Researchers from the Institute for Quantum Computing (IQC) at the University of Waterloo led the development of a new extensible wiring technique capable of controlling superconducting quantum bits, representing a significant step towards to the realization of a scalable quantum computer.

"The quantum socket is a wiring method that uses three-dimensional wires based on spring-loaded pins to address individual qubits," said Jeremy Béjanin, a PhD...

Im Focus: Scientists develop a semiconductor nanocomposite material that moves in response to light

In a paper in Scientific Reports, a research team at Worcester Polytechnic Institute describes a novel light-activated phenomenon that could become the basis for applications as diverse as microscopic robotic grippers and more efficient solar cells.

A research team at Worcester Polytechnic Institute (WPI) has developed a revolutionary, light-activated semiconductor nanocomposite material that can be used...

Im Focus: Diamonds aren't forever: Sandia, Harvard team create first quantum computer bridge

By forcefully embedding two silicon atoms in a diamond matrix, Sandia researchers have demonstrated for the first time on a single chip all the components needed to create a quantum bridge to link quantum computers together.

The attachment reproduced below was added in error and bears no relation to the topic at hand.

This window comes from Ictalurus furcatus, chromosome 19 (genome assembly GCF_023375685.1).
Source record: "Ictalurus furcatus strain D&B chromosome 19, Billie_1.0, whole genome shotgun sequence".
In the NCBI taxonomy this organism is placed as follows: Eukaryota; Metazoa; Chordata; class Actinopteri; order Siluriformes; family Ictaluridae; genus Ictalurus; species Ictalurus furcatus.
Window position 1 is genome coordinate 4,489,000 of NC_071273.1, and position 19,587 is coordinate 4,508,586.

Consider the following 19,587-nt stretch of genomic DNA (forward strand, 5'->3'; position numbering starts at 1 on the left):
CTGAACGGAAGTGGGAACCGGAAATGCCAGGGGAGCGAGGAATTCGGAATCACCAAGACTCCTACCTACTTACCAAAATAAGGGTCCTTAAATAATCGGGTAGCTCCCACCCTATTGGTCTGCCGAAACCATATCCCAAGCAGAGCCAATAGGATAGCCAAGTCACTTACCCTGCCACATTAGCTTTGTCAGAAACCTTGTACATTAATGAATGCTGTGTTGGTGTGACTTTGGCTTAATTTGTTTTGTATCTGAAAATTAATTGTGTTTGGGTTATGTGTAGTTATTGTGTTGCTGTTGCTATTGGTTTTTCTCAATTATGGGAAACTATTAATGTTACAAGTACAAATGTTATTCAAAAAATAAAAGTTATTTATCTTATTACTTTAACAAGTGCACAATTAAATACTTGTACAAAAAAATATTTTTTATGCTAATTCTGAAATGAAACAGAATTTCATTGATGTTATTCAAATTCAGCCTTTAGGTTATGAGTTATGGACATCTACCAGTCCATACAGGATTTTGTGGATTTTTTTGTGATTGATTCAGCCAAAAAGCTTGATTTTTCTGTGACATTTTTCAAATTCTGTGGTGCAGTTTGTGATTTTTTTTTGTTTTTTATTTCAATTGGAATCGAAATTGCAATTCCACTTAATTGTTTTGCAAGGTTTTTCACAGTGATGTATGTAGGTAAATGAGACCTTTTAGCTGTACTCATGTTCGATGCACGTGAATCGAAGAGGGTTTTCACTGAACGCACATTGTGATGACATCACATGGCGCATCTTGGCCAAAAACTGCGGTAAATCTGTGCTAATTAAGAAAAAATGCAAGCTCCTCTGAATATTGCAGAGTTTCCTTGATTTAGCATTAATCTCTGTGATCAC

"People have already built small quantum computers," says Sandia researcher Ryan Camacho. "Maybe the first useful one won't be a single giant quantum computer...

Im Focus: New Products - Highlights of COMPAMED 2016

COMPAMED has become the leading international marketplace for suppliers of medical manufacturing. The trade fair, which takes place every November and is co-located to MEDICA in Dusseldorf, has been steadily growing over the past years and shows that medical technology remains a rapidly growing market.

In 2016, the joint pavilion by the IVAM Microtechnology Network, the Product Market “High-tech for Medical Devices”, will be located in Hall 8a again and will...

Im Focus: Ultra-thin ferroelectric material for next-generation electronics

'Ferroelectric' materials can switch between different states of electrical polarization in response to an external electric field. This flexibility means they show promise for many applications, for example in electronic devices and computer memory. Current ferroelectric materials are highly valued for their thermal and chemical stability and rapid electro-mechanical responses, but creating a material that is scalable down to the tiny sizes needed for technologies like silicon-based semiconductors (Si-based CMOS) has proven challenging.

Now, Hiroshi Funakubo and co-workers at the Tokyo Institute of Technology, in collaboration with researchers across Japan, have conducted experiments to...

All Focus news of the innovation-report >>>



Event News

#IC2S2: When Social Science meets Computer Science - GESIS will host the IC2S2 conference 2017

14.10.2016 | Event News

Agricultural Trade Developments and Potentials in Central Asia and the South Caucasus

14.10.2016 | Event News

World Health Summit – Day Three: A Call to Action

12.10.2016 | Event News

Latest News

Resolving the mystery of preeclampsia

21.10.2016 | Health and Medicine

Stanford researchers create new special-purpose computer that may someday save us billions

21.10.2016 | Information Technology

From ancient fossils to future cars

21.10.2016 | Materials Sciences

More VideoLinks >>>